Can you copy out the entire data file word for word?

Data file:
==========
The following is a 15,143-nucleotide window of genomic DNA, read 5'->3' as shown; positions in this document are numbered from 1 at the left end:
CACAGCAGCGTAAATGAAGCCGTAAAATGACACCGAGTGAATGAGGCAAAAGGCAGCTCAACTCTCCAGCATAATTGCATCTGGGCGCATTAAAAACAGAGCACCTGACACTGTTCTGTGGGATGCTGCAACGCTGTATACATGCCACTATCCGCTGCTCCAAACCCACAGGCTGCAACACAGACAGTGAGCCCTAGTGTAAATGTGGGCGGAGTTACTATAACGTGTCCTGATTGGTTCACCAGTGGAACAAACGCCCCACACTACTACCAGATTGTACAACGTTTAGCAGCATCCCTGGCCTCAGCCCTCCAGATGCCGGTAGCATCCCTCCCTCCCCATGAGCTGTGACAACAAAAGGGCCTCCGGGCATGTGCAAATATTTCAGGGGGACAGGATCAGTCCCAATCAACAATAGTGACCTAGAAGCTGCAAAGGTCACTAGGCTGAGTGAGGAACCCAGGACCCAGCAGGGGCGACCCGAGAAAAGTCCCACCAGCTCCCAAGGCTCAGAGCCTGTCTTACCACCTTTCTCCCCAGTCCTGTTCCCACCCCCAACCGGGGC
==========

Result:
The following is a 15,143-nucleotide window of genomic DNA, read 5'->3' as shown; positions in this document are numbered from 1 at the left end:
CACAGCAGCGTAAATGAAGCCGTAAAATGACACCGAGTGAATGAGGCAAAAGGCAGCTCAACTCTCCAGCATAATTGCATCTGGGCGCATTAAAAACAGAGCACCTGACACTGTTCTGTGGGATGCTGCAACGCTGTATACATGCCACTATCCGCTGCTCCAAACCCACAGGCTGCAACACAGACAGTGAGCCCTAGTGTAAATGTGGGCGGAGTTACTATAACGTGTCCTGATTGGTTCACCAGTGGAACAAACGCCCCACACTACTACCAGATTGTACAACGTTTAGCAGCATCCCTGGCCTCAGCCCTCCAGATGCCGGTAGCATCCCTCCCTCCCCATGAGCTGTGACAACAAAAGGGCCTCCGGGCATGTGCAAATATTTCAGGGGGACAGGATCAGTCCCAATCAACAATAGTGACCTAGAAGCTGCAAAGGTCACTAGGCTGAGTGAGGAACCCAGGACCCAGCAGGGGCGACCCGAGAAAAGTCCCACCAGCTCCCAAGGCTCAGAGCCTGTCTTACCACCTTTCTCCCCAGTCCTGTTCCCACCCCCAACCGGGGC